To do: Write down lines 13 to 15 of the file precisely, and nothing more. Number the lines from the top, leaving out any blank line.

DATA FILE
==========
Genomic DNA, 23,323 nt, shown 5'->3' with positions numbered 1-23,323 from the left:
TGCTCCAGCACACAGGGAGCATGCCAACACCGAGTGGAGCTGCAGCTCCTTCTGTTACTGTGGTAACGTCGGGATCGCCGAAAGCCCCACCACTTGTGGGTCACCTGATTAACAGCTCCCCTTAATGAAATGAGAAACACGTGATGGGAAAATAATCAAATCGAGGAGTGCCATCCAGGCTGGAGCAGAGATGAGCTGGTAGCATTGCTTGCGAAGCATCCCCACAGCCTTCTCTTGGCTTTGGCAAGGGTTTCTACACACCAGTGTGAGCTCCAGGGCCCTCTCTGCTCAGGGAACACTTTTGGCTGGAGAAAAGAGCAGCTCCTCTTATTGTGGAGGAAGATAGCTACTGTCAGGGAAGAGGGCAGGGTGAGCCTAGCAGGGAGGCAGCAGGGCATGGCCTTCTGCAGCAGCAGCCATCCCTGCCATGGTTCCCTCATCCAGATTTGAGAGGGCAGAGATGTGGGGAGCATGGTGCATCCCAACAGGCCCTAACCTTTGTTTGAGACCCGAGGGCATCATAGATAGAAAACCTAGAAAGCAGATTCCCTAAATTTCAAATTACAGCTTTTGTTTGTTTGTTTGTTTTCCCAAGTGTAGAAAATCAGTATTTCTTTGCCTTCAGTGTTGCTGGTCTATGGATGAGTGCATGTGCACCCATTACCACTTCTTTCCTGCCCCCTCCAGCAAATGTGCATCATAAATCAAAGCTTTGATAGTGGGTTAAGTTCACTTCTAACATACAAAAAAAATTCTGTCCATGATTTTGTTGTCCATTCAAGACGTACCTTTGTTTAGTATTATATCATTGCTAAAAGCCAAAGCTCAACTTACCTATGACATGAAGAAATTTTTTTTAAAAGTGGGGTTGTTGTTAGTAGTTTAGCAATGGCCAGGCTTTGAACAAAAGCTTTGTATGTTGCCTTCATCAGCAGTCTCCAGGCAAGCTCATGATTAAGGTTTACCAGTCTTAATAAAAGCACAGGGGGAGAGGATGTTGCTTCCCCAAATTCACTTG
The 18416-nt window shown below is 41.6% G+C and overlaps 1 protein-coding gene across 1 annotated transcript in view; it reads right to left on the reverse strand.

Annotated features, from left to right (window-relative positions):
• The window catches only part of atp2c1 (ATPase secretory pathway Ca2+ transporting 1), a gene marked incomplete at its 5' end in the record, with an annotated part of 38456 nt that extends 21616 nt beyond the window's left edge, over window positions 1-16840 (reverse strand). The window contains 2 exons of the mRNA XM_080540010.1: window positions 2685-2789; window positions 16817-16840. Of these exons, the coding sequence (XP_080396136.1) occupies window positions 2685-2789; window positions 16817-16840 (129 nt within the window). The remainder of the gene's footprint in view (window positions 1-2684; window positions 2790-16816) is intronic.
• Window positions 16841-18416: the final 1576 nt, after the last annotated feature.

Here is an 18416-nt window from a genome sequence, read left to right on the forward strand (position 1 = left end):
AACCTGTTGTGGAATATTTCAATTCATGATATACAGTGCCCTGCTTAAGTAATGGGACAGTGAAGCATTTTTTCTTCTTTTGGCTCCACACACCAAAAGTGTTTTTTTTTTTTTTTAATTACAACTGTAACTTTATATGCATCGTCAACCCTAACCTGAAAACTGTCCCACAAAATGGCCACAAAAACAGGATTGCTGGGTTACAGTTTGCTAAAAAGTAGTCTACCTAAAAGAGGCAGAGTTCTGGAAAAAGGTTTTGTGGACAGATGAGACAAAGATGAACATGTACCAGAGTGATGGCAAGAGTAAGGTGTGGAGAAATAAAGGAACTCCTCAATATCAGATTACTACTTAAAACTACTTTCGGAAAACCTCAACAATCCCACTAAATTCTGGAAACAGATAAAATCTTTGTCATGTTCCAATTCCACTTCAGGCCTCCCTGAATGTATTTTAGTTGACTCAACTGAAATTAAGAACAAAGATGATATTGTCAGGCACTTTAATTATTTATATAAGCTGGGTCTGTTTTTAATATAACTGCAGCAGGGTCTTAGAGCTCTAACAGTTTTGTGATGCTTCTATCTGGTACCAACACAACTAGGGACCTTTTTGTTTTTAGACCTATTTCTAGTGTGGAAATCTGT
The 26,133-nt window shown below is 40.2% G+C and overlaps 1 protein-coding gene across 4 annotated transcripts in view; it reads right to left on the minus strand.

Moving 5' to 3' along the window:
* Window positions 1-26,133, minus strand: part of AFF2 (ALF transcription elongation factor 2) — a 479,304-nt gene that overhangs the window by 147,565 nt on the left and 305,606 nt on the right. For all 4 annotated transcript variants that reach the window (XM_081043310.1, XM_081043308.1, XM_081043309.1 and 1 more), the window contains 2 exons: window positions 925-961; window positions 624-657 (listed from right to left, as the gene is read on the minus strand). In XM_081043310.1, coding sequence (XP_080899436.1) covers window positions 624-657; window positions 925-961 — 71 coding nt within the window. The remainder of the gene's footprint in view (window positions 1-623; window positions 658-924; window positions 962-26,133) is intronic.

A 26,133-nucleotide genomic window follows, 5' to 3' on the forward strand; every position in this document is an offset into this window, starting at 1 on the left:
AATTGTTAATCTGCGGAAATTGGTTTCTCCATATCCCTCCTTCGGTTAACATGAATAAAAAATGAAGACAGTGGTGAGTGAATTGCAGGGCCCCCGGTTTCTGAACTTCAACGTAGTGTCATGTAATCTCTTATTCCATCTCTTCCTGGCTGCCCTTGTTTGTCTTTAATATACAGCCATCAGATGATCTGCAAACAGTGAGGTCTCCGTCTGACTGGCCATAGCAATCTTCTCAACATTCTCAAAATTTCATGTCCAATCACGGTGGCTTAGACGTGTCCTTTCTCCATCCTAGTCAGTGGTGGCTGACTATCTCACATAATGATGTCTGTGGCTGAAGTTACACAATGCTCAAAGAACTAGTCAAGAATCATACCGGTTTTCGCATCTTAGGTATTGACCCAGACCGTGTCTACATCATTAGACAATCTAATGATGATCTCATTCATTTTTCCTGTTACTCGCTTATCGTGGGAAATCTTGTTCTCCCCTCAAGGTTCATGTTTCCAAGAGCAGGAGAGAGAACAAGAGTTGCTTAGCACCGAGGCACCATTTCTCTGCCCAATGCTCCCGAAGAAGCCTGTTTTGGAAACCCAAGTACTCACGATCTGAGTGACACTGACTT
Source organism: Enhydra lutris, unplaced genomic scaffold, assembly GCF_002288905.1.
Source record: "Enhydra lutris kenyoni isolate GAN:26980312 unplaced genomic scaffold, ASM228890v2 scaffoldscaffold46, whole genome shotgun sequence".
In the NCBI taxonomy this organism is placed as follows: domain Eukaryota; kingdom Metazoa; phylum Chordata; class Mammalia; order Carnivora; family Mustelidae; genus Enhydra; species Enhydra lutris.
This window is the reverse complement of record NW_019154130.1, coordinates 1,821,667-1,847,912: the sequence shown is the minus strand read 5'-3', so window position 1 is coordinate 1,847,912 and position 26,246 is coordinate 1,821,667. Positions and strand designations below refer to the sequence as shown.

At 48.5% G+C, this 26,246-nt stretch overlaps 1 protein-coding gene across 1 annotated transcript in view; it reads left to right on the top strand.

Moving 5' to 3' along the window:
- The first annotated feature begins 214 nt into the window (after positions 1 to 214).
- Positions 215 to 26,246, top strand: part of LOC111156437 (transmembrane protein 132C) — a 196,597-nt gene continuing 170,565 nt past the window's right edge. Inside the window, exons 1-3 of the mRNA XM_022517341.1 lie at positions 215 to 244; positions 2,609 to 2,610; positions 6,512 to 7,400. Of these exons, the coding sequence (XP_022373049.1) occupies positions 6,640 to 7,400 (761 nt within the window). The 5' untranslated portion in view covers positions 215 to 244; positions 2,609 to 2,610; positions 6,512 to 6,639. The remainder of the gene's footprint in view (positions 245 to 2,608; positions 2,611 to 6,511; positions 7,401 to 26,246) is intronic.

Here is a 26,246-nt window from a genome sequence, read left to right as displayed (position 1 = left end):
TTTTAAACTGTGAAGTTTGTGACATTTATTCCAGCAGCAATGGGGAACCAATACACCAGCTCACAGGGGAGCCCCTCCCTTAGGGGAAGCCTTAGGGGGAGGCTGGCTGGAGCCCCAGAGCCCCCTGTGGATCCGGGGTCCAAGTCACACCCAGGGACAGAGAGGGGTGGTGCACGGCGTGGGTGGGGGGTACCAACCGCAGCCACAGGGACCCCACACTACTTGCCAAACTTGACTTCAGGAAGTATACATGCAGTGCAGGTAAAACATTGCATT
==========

AATTGTTAATCTGCGGAAATTGGTTTCTCCATATCCCTCCTTCGGTTAACATGAATAAAAAATGAAGACAGTGGTGAGTGAATTGCAGGGCCCCCGGTTTCTGAACTTCAACGTAGTGTCATGTAATCTCTTATTCCATCTCTTCCTGGCTGCCCTTGTTTGTCTTTAATATACAGCCATCAGATGATCTGCAAACAGTGAGGTCTCCGTCTGACTGGCCATAGCAATCTTCTCAACATTCTCAAAATTTCATGTCCAATCACGGTGGCTTAGACGTGTCCTTTCTCCATCCTAGTCAGTGGTGGCTGACTATCTCACATAATGATGTCTGTGGCTGAAGTTACACAATGCTCAAAGAACTAGTCAAGAATCATACCGGTTTTCGCATCTTAGGTATTGACCCAGACCGTGTCTACATCATTAGACAATCTAATGATGATCTCATTCATTTTTCCTGTTACTCGCTTATCGTGGGAAATCTTGTTCTCCCCTCAAGGTTCATGTTTCCAAGAGCAGGAGAGAGAACAAGAGTTGCTTAGCACCGAGGCACCATTTCTCTGCCCAATGCTCCCGAAGAAGCCTGTTTTGGAAACCCAAGTACTCACGATCTGAGTGACACTGACTT
Source organism: Enhydra lutris, unplaced genomic scaffold, assembly GCF_002288905.1.
Source record: "Enhydra lutris kenyoni isolate GAN:26980312 unplaced genomic scaffold, ASM228890v2 scaffoldscaffold46, whole genome shotgun sequence".